Anyone that has been part of a system migration knows that is not easy. As you can see from the graphic below, a typical life science system migration plan has many steps. Companies tend to see the system itself as an investment, while viewing any associated data migration effort as a necessary but unfortunate cost, leading to an oversimplified, underfunded approach.
With an understanding of the hidden challenges, managing the migration as part of the investment is much more likely to deliver accurate data that supports the needs of the business and mitigates the risk of delays, budget overruns, and scope reductions.
One of the most difficult aspects of data migration is the actual data migrations. Standards, such as the eCTD, shine in these situations. That is, everyone has agreed to one format that can be used to import data to any system.
Unfortunately, it is not that easy.
The true challenge of eCTD migration is your impact analysis (i.e. downtime, architectural changes and environmental changes) and determining whether or not your selected vendor supports unwritten Agency rules. Bear in mind that subtle differences exist among vendors who have implemented eCTD systems. You need to ensure that your chosen vendor has experience migrating submissions, not only from your existing system, but from all systems that generated eCTD that you now have to manage.
Implementation (SOPs, system validation, pilot run, training) and release plans (monitoring and continual support) are a part of all software changes. I don’t want to minimize these efforts. A good plan is needed, but these challenges are not unique to eCTD.
Not surprisingly, the US FDA receives the most complex submissions with the most nuances. The Agency also handles the largest workload in terms of submission volume and has in place the most intricate systems. To further complicate matters, every vendor implemented slight variations of the eCTD standard.
I wrote about one such example of variation in eCTD implementation back in November 2014 ̶ the undocumented rules that apply to lifecycle management of Study Tagging Files (STFs). GlobalSubmit worked with several vendors, helping them to understand and implement the rule. Most vendors chose to implement the rule but a few did not. If your vendor did not implement the unwritten rules for STFs, migration will be nearly impossible in the US. Fortunately, this is just a US issue and most vendors have implemented these unwritten rules. Nevertheless, make sure you ask you vendor during the vendor selection process.
While the majority of other regional agencies have chosen an eCTD review system, the majority of the reviewers, outside of the US, are not using their system. The reviewers simply go directly to the files and folders. Such a setup simplifies migration since the files and folder structure are easily migrated.
Based on submission size, complexity and business need, there are two principal migration strategies available to choose from – big bang and trickle migrations.
Big bang migrations involve completing the entire migration in a small, defined processing window. In the case of a systems migration, a big bang migration involves system downtime while the data is extracted from the source system(s), processed, and loaded to the target, followed by the switching of production over to the new environment.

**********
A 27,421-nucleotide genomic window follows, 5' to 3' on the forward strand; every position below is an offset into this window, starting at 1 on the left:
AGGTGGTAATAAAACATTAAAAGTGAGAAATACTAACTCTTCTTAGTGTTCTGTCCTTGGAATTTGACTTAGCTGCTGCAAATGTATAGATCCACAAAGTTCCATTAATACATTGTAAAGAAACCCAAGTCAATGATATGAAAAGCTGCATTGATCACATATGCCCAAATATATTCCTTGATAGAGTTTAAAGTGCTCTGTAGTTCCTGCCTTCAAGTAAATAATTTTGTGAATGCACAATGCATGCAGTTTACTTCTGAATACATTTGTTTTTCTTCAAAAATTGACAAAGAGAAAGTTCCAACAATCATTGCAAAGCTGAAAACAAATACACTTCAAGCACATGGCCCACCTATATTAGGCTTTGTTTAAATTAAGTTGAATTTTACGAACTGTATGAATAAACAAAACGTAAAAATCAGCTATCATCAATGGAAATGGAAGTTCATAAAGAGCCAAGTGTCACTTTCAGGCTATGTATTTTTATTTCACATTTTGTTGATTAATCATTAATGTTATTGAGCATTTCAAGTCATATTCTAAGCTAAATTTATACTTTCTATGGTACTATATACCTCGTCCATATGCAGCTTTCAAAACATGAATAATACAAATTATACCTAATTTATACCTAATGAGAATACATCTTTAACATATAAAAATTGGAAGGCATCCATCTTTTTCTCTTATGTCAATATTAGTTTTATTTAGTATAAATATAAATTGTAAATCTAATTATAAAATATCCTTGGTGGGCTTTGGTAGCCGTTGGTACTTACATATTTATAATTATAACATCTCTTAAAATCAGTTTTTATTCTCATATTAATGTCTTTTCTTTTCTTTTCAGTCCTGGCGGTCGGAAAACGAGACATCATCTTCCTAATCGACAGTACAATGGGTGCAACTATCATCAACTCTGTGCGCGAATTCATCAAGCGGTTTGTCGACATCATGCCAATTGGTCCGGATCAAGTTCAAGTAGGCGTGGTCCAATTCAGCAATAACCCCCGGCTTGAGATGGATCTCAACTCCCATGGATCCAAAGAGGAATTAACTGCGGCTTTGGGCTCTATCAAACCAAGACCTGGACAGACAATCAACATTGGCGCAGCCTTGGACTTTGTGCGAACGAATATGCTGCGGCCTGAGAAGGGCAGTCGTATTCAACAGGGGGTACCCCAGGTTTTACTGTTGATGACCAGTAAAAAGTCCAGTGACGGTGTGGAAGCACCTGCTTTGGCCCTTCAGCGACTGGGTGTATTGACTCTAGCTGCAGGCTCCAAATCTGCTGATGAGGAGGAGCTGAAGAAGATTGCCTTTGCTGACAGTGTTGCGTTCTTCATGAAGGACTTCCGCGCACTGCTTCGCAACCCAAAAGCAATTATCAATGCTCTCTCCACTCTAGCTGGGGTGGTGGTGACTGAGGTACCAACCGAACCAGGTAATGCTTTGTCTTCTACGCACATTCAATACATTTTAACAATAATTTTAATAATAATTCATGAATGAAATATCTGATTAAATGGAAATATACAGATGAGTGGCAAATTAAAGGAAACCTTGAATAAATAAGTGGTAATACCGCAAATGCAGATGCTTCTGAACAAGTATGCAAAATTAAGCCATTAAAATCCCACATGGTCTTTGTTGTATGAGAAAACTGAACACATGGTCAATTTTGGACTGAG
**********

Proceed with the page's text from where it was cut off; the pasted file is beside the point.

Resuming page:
Big bang migration can seem attractive, in that migrations are completed in the shortest possible time, but the strategy carries several risks. Few organizations can live with not being able to publish for an extended amount of time. Businesses adopting this approach should plan at least one dry run of the migration before the live event and also plan a contingency date for the migration in case the first attempt has to be aborted.
Trickle migrations take an incremental approach to migrating data.
Rather than aim to complete the whole event in a short time window, a trickle migration involves running the old and new systems in parallel and migrating the data in phases. The trickle approach inherently provides the zero downtime that publishing requires. A trickle migration can be implemented with real-time processes to move data, and these processes can also be used to maintain the data by passing future changes to the target system.
Adopting the trickle approach does add some complexity to the design, as it must be possible to track which data has been migrated. If source and target systems are operating in parallel, users must switch between them, depending on where the information they need is currently situated. Alternatively, the old system can continue to be operational until the entire migration is completed, before users are switched to the new system. In such a case, any changes to data in the source system must trigger remigration of the appropriate records so the target is updated correctly.
Big bang migration is the superior strategy, if you can limit the downtime of the system. An incremental approach requires a tremendous amount of planning and adds complexity for the publishers toggling between the incoming and outgoing systems. Processing submissions at a high speed is a key to executing the big bang migration strategy. And once the initial migration is complete, you’ll want the ability to migrate just new submissions.
But more importantly, your system needs to be able to import all of the subtle eCTD differences that exist and process the unwritten rules from the FDA. The FDA has done a great job with presentations and answering individual questions via email. I believe my company, GlobalSubmit, has been very active in educating the industry on a number of these unwritten rules. Unfortunately, Agency guidance documents have not been kept up to date. I would like to hear your thoughts on how to best inform industry about these unwritten rules.